`Very good." Bolitho turned back-to the crew. Sir Henry Langford had taken no chance, he thought dryly. With the ship fully provisioned and safely anchored away from the shore there was little chance of contaminating the fleet with her unhappiness. He longed for a few minutes alone so that he could read fully the extent of his orders. They might give him a further clue to the puzzle.

. He cleared his throat. `Now, men, I just want to tell you of our destination.' They would know he had had no time to inform his officers, and this immediate show of confidence might well help to bridge the gulf between quarterdeck and forecastle.

`England is fighting for her life! Even as we lie here, anchored and impotent, our country is at war with France and Spain, with the Dutch and the rebellious colonialists in the Americas. Every single ship is needed to win the day, each man amongst you is vital to our just cause!' He paused and waited a few seconds. In the Sparrow his men would have cheered, would have shown some animation. Suddenly, as he stared along the packed, expressionless faces he felt a pang of longing and loneliness. In his mind's eye he could see the little sloop's cheerful, tanned company, like a lot of carefree pirates. The healthy faces, the feeling of oneness which was totally absent here. He saw Stockdale standing by the lee rail and wondered what he thought about his new shipmates.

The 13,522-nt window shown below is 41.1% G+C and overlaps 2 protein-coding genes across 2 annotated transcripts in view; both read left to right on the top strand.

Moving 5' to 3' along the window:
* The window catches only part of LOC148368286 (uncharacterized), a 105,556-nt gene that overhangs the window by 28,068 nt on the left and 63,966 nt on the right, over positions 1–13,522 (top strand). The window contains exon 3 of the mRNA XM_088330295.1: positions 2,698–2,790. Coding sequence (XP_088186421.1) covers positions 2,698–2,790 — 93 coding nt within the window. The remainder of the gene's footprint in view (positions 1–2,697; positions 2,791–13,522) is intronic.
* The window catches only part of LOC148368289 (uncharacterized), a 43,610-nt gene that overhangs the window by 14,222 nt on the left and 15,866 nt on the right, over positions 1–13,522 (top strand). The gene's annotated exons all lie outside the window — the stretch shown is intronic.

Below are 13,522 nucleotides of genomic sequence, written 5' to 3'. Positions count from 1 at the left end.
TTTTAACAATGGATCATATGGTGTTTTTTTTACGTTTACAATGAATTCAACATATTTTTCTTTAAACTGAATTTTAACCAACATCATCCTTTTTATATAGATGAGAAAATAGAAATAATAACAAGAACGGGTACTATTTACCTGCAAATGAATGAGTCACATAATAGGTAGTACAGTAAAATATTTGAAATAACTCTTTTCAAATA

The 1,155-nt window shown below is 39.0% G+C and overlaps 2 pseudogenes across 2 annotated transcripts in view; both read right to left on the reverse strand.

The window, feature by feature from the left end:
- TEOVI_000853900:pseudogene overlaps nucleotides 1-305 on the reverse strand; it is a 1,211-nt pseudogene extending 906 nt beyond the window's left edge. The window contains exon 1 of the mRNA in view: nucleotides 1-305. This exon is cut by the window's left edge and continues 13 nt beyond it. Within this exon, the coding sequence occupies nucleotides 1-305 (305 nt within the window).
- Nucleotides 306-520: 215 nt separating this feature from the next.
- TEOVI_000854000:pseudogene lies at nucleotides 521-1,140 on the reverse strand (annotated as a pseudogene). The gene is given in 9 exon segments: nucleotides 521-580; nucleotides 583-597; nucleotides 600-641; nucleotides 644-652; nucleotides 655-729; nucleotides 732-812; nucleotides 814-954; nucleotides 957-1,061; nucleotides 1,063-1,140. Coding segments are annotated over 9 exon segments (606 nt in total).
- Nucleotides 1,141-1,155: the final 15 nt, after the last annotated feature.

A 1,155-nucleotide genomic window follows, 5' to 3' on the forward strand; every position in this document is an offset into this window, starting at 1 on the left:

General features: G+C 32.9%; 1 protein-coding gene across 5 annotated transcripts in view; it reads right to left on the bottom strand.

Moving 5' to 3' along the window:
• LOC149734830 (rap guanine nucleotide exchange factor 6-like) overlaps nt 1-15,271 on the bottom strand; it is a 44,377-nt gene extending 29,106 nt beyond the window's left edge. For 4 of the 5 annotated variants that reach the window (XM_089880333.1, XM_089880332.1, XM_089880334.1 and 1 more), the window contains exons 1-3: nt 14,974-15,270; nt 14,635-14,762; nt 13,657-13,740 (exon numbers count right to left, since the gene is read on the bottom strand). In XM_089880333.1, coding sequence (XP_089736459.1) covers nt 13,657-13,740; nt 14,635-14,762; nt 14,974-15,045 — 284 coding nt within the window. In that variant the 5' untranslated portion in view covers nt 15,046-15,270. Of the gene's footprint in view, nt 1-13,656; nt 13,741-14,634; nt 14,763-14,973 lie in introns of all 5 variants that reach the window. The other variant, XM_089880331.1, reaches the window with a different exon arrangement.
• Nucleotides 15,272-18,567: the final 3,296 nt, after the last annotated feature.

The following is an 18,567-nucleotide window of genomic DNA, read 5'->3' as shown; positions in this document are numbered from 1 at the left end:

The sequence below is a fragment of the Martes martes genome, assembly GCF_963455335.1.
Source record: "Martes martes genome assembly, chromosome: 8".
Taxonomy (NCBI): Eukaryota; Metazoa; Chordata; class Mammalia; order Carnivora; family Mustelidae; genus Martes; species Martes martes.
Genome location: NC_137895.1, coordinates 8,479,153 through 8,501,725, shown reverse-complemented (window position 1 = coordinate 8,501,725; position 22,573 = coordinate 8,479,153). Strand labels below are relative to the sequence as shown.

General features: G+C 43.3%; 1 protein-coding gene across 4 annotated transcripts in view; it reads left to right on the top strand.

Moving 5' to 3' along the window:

He allowed a note of hardness to creep into his voice. 'Today we sail for Falmouth.' He steeled himself. `And from thence to the West Indies to join Sir Samuel Hood against the French and their allies!'

No individual called out, but something like a moan of pain transmitted itself through the packed figures below him. A petty officer snarled, `Silence on deck! Keep quiet, you scum!'